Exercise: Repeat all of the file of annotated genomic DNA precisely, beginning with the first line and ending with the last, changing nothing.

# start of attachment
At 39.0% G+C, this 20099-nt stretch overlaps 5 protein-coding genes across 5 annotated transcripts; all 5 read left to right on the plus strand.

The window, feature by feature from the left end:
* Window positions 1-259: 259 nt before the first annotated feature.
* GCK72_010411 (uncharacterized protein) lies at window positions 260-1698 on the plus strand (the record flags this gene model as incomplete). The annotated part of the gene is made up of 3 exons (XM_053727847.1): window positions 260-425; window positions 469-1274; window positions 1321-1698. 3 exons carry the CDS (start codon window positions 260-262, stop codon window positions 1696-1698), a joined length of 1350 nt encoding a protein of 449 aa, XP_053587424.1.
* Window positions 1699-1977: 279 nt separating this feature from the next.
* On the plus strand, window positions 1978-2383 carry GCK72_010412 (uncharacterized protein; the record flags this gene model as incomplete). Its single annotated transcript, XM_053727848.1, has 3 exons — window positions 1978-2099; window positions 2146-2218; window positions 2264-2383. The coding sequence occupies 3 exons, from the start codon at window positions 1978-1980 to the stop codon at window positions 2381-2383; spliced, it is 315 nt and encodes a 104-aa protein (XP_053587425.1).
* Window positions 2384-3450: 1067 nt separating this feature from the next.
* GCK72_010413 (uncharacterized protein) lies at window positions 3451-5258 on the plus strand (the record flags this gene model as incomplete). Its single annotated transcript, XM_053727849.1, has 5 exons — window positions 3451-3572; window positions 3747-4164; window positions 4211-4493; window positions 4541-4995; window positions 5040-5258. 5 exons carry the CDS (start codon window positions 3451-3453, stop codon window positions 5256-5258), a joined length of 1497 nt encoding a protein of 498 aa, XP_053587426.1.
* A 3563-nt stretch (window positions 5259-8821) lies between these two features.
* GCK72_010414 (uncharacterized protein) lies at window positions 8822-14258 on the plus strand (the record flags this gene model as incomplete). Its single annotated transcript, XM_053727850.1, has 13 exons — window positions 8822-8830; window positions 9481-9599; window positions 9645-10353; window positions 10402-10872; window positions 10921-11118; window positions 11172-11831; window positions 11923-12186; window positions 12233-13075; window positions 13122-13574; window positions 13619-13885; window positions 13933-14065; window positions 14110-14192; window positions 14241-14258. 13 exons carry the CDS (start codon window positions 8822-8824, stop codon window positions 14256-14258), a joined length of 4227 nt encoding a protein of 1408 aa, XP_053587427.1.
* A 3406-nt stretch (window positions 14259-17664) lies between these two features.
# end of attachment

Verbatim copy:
At 39.0% G+C, this 20099-nt stretch overlaps 5 protein-coding genes across 5 annotated transcripts; all 5 read left to right on the plus strand.

The window, feature by feature from the left end:
* Window positions 1-259: 259 nt before the first annotated feature.
* GCK72_010411 (uncharacterized protein) lies at window positions 260-1698 on the plus strand (the record flags this gene model as incomplete). The annotated part of the gene is made up of 3 exons (XM_053727847.1): window positions 260-425; window positions 469-1274; window positions 1321-1698. 3 exons carry the CDS (start codon window positions 260-262, stop codon window positions 1696-1698), a joined length of 1350 nt encoding a protein of 449 aa, XP_053587424.1.
* Window positions 1699-1977: 279 nt separating this feature from the next.
* On the plus strand, window positions 1978-2383 carry GCK72_010412 (uncharacterized protein; the record flags this gene model as incomplete). Its single annotated transcript, XM_053727848.1, has 3 exons — window positions 1978-2099; window positions 2146-2218; window positions 2264-2383. The coding sequence occupies 3 exons, from the start codon at window positions 1978-1980 to the stop codon at window positions 2381-2383; spliced, it is 315 nt and encodes a 104-aa protein (XP_053587425.1).
* Window positions 2384-3450: 1067 nt separating this feature from the next.
* GCK72_010413 (uncharacterized protein) lies at window positions 3451-5258 on the plus strand (the record flags this gene model as incomplete). Its single annotated transcript, XM_053727849.1, has 5 exons — window positions 3451-3572; window positions 3747-4164; window positions 4211-4493; window positions 4541-4995; window positions 5040-5258. 5 exons carry the CDS (start codon window positions 3451-3453, stop codon window positions 5256-5258), a joined length of 1497 nt encoding a protein of 498 aa, XP_053587426.1.
* A 3563-nt stretch (window positions 5259-8821) lies between these two features.
* GCK72_010414 (uncharacterized protein) lies at window positions 8822-14258 on the plus strand (the record flags this gene model as incomplete). Its single annotated transcript, XM_053727850.1, has 13 exons — window positions 8822-8830; window positions 9481-9599; window positions 9645-10353; window positions 10402-10872; window positions 10921-11118; window positions 11172-11831; window positions 11923-12186; window positions 12233-13075; window positions 13122-13574; window positions 13619-13885; window positions 13933-14065; window positions 14110-14192; window positions 14241-14258. 13 exons carry the CDS (start codon window positions 8822-8824, stop codon window positions 14256-14258), a joined length of 4227 nt encoding a protein of 1408 aa, XP_053587427.1.
* A 3406-nt stretch (window positions 14259-17664) lies between these two features.